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Banking Software Technology Past, Present & Future



Since the first faltering steps away from hard-wired logic, the methods and tools available to the software industry for producing applications have progressed considerably.

This progress can be charted through a number of distinct generations of software technology, each with demonstrable benefits over its parent in terms of productivity and the reliability, and flexibility of the resulting applications.

The first move away from hard-wiring came about through the desire to lower the cost of adapting the hardware to differing requirements. The latest software technology available today is a continuation of that fundamental mission embarked upon all those years ago.

Procedure Oriented / Flat Files : The 3rd Generation

Since the computer hardware itself works by executing a list of instructions, it was natural that the first generation of application software should mimic this. The applications of this generation consist of lists of instructions – procedures – each representing a business process (for example add new account, modify exchange rate). The data is stored in files which originally mirrored the existing manually kept data, and whose records are read and updated at the appropriate points in the application procedures.

Much effort was expended by computer manufacturers in providing tools to increase the efficiency with which such applications could be produced. The result is the selection of high level language compilers available – the so called 3rd generation such as Cobol and C.

As a rule, and banks were no exception, the technology was embraced as a way of reducing costs and increasing efficiency, by those institutions with sufficient volumes of transactions and data to justify its implementation and the tremendous cost of the hardware.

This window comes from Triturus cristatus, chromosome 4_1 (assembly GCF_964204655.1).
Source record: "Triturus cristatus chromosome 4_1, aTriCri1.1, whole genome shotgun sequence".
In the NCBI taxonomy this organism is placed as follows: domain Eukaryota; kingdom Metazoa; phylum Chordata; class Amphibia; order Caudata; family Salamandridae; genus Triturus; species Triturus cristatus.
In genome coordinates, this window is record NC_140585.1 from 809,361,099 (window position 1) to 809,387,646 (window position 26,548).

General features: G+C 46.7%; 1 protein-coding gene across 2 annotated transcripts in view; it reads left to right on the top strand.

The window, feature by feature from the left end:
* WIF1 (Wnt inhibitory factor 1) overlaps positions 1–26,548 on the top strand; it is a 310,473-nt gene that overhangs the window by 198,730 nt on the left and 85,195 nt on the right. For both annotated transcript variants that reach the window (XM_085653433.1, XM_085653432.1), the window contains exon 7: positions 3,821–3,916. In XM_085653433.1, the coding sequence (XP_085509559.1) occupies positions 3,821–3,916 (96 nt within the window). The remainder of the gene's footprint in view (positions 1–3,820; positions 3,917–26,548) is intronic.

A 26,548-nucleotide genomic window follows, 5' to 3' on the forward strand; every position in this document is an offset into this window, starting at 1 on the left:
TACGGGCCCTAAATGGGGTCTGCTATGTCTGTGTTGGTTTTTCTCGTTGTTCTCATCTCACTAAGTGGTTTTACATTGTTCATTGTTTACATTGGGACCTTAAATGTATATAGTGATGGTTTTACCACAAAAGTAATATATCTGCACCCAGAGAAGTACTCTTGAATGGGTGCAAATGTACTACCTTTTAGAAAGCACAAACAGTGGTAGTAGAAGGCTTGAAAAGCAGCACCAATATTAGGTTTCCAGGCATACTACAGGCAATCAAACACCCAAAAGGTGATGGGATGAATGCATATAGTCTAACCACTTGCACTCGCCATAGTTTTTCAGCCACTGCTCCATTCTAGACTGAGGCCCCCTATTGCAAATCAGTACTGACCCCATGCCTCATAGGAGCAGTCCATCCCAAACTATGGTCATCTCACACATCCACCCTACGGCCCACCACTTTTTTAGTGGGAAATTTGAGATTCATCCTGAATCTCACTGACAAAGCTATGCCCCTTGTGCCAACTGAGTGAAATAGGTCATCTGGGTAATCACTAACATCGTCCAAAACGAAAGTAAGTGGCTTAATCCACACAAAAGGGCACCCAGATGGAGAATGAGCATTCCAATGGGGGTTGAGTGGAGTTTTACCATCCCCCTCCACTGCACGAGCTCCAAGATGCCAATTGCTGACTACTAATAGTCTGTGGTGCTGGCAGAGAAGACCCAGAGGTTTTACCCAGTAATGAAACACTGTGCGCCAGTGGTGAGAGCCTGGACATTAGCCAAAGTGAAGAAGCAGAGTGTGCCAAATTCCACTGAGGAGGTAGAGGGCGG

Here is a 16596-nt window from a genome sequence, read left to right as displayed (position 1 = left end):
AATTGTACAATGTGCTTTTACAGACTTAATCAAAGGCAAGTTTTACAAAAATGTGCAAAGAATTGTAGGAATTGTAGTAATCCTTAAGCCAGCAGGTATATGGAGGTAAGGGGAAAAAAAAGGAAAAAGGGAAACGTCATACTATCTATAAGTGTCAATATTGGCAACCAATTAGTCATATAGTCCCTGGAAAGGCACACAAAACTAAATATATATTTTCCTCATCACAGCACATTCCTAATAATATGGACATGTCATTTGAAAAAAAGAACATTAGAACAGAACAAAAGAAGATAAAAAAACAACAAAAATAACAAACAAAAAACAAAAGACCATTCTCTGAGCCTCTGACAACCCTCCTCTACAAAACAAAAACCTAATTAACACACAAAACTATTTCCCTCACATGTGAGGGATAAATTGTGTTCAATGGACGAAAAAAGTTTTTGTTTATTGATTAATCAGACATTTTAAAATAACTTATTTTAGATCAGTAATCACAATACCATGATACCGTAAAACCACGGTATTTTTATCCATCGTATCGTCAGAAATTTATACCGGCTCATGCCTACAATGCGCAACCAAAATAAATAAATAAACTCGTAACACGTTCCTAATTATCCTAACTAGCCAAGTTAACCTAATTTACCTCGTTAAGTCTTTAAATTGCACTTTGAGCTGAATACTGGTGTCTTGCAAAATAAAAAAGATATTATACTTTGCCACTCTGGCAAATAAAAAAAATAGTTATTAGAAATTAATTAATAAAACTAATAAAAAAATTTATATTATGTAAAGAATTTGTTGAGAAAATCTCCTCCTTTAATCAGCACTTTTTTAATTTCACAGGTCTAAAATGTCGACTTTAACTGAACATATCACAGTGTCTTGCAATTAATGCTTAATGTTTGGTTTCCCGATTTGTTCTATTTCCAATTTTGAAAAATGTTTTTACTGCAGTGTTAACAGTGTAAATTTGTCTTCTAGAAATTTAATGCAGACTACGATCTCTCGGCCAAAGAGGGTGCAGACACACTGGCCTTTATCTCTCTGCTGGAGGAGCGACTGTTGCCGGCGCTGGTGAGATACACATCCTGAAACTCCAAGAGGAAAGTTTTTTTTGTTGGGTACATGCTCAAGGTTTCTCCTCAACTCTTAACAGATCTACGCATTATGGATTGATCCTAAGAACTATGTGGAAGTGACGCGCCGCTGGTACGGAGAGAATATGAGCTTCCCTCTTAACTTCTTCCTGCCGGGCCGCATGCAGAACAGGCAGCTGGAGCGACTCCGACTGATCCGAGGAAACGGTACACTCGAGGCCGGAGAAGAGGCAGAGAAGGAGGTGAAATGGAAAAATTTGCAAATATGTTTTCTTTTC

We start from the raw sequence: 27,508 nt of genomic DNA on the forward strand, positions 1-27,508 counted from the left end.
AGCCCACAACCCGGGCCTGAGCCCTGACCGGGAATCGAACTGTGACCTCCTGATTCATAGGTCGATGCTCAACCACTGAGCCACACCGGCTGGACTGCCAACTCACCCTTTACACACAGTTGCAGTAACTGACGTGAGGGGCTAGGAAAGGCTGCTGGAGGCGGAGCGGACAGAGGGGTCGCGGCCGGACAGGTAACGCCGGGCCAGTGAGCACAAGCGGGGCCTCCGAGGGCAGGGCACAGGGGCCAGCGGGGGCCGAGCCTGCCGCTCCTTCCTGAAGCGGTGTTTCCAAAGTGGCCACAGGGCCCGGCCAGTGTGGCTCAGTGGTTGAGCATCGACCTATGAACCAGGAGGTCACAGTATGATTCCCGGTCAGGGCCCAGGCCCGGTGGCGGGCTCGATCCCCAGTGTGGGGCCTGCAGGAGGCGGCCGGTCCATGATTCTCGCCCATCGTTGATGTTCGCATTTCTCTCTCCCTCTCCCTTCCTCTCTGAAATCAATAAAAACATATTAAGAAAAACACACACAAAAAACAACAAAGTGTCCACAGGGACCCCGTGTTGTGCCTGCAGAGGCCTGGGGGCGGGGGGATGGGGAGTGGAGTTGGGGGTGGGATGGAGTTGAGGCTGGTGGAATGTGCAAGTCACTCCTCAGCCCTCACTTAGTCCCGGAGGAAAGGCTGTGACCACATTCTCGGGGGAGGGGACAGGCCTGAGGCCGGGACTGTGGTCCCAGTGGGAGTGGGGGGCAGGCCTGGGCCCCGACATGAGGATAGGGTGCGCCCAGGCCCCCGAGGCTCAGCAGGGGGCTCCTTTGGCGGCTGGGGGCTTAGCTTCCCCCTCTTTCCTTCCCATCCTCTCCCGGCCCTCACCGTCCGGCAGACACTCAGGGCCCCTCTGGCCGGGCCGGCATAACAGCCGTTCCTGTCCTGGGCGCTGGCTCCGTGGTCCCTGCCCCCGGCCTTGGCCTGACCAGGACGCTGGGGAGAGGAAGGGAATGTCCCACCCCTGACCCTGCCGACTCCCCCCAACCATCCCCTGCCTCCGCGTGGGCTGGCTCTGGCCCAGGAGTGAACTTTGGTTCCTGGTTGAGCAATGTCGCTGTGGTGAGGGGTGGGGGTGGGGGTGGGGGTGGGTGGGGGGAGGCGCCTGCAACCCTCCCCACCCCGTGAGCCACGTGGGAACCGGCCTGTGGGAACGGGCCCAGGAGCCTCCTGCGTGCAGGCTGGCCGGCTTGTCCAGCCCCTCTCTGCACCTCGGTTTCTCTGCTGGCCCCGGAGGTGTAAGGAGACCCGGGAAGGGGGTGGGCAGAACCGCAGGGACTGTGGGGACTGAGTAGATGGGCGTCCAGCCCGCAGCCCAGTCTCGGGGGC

The cost of the development of applications was high. Analysts and programmers were required to implement even the smallest changes and produce the simplest of reports.

As the pace of change in the banking sector picked up along with the thirst for information, IT quickly established itself as a major cost item in the banks’ statements of profit and loss. Many millions were invested in IT to meet the challenges, and applications grew to encompass millions of lines of code.

A lack of standards meant that compilers and consequently applications, were written specifically for particular computers, and millions had to be spent again by those unfortunate enough to back the wrong hardware technology, either on re-writes or conversion.
As the complexity of the applications grew rapidly, the shortcomings of their design became all too apparent. Spending on maintenance (fixing bugs) outstripped that of new developments. This positively hindered the development of the systems necessary to support new areas of business, for example securities and later derivatives, all in a climate of increased competition among banks, where IT had become a vital tool in the race to establish business advantage.